After almost a month, detectives still search for a solid lead in the robbery and shooting of a man.
By CHRIS TISCH
© St. Petersburg Times, published March 22, 2001
LARGO -- Not a night passes that one of the children doesn't ask for Marco Waters. Family members can tell them only that their father is with the Lord.
Waters, a father of seven, was shot to death Feb. 26 as he ate a plate of cabbage and rice in front of his girlfriend's High Point duplex. The motive was robbery, as two masked attackers took Waters' wallet, which was stuffed with up to $5,000 the 23-year-old had just received from a tax return, family said.
After ripping Waters' wallet from his pants, one of the robbers stopped and fired one round into Waters' chest, killing him. Neighbors saw the men dart past their houses and vanish into the dark.
No arrests have been made, and investigators say they have no solid suspects.
"I just want to know why they wanted to do something like that," said Waters' uncle, Limbrick Waters. "He never bothered anybody.
"They're taking it real bad," he said of Waters' kids, who range in age from 2 months to 4 years. They often ask, "Where's Daddy?" he said.
The youngsters' cries for Marco Waters punctuate a case that threatens to end a three-year streak for Pinellas County sheriff's homicide investigators.
Not since April 1998 has a homicide handled by them gone unsolved. The investigators have solved 25 cases since then.
The last unsolved case was the death of Donald J. Pare Sr., a homeless man found beaten to death April 19, 1998, under the Seminole Bridge near Bay Pines Plaza. Detectives say they think another homeless man is responsible but haven't been able to get enough evidence for prosecutors to file a charge.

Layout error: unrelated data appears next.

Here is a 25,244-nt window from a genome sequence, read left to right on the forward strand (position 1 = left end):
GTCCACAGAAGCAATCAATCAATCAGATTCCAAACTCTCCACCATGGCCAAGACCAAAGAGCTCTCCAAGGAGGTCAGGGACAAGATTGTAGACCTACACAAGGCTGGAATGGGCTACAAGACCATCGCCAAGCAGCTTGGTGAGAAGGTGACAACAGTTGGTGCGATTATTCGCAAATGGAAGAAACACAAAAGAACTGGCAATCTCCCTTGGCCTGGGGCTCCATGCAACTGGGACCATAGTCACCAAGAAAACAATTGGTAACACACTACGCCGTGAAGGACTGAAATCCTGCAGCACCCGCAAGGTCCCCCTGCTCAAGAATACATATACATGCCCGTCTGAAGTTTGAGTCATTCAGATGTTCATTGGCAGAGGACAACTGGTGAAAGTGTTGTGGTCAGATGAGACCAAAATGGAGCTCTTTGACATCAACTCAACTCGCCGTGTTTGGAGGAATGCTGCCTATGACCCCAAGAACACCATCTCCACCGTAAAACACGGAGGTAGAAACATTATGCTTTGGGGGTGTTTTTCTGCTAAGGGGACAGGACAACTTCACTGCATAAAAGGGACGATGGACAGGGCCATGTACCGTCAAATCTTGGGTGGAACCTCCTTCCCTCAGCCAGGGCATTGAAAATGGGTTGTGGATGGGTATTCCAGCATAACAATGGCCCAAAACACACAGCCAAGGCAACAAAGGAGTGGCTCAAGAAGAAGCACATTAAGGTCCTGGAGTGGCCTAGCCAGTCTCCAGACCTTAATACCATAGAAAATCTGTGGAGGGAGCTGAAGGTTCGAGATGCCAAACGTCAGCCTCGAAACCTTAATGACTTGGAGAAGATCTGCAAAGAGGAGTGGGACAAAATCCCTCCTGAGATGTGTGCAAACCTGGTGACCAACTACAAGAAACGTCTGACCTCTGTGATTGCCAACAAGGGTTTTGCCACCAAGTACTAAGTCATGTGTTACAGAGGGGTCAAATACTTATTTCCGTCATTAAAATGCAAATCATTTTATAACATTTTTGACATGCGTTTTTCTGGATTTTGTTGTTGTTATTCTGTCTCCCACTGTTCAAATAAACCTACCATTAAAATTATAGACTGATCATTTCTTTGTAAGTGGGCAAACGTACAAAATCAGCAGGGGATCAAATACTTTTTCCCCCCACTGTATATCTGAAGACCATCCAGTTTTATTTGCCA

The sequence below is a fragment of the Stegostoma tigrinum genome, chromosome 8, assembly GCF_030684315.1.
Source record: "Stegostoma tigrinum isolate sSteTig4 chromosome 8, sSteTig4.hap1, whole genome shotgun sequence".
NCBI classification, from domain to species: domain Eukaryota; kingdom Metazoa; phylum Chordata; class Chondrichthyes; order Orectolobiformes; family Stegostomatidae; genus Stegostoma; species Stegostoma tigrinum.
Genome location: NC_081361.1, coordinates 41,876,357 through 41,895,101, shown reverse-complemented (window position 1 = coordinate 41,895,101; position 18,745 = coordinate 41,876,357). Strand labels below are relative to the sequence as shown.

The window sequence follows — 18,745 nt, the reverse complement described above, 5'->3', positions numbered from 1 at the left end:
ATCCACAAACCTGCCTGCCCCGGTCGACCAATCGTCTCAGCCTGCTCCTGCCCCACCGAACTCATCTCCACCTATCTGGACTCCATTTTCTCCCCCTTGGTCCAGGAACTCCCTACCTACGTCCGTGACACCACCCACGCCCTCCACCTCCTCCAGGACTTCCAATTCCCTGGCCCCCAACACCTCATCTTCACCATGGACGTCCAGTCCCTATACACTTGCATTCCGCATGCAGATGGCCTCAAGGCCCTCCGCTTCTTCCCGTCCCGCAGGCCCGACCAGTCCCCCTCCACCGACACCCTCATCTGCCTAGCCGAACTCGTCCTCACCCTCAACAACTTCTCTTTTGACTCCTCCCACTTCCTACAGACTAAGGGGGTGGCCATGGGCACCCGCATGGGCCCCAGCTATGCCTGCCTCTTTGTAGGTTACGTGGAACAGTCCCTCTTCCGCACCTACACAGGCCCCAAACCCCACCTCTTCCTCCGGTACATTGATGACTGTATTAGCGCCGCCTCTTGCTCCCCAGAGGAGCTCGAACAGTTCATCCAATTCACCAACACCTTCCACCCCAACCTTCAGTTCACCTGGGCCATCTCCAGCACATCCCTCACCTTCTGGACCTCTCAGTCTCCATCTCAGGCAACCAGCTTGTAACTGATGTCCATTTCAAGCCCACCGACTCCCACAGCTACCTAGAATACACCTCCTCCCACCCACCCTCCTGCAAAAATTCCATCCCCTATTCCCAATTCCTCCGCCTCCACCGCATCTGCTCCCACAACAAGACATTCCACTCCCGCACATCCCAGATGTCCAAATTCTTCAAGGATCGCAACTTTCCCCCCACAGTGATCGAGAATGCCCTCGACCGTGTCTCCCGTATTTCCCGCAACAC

The circumstances of the Waters case present obvious challenges. There were no witnesses who could identify the masked robbers, nor was there an abundance of physical evidence left at the scene.
Investigators hope the robbers will loosen up and tell other people about their deed, which could help detectives track them down.
"I think it's just a matter of time before one of them talks," said Lt. Steve Shipman.
The hottest lead pursued by investigators involved a group suspected in a series of street robberies in Clearwater. Though Clearwater detectives have charged two men and a 17-year-old girl in those robberies, Pinellas investigators ruled them out in the Waters' slaying.
"They're still on the shelf, but they're way back there," Shipman said. "We're kind of at a dead end."
Detectives have inspected other robberies both before and after Waters' death, but none match the manner in which the Waters' case unfolded.
"We haven't had anything up to that time and we haven't had anything since," Shipman said.
Homicide Detective Kevin Bennett said he also has been looking into whom Waters may have told about his plentiful tax return, or if he bragged about it.
"It's really going to be the people in the community who will solve this case," Bennett said. "Without their help, it could die.
"We are working diligently," he added. "They are good people, and we need to find out who did this to their brother, son and friend."
Waters had moved to Americus, Ga., but the night he was shot, he was in town to visit his girlfriend and his sister. The shooting occurred while several of his children slept inside the duplex at 5401 Colfax St.
Limbrick Waters said his nephew's girlfriend has moved out of the duplex. His sister, who also lives there, also wants to move.
"She says every time she goes home, she thinks about it," he said.
Waters said he's disappointed the case is still unsolved. He said he calls detectives every morning to check on their progress.
"I'm not going to rest until it's solved," he said.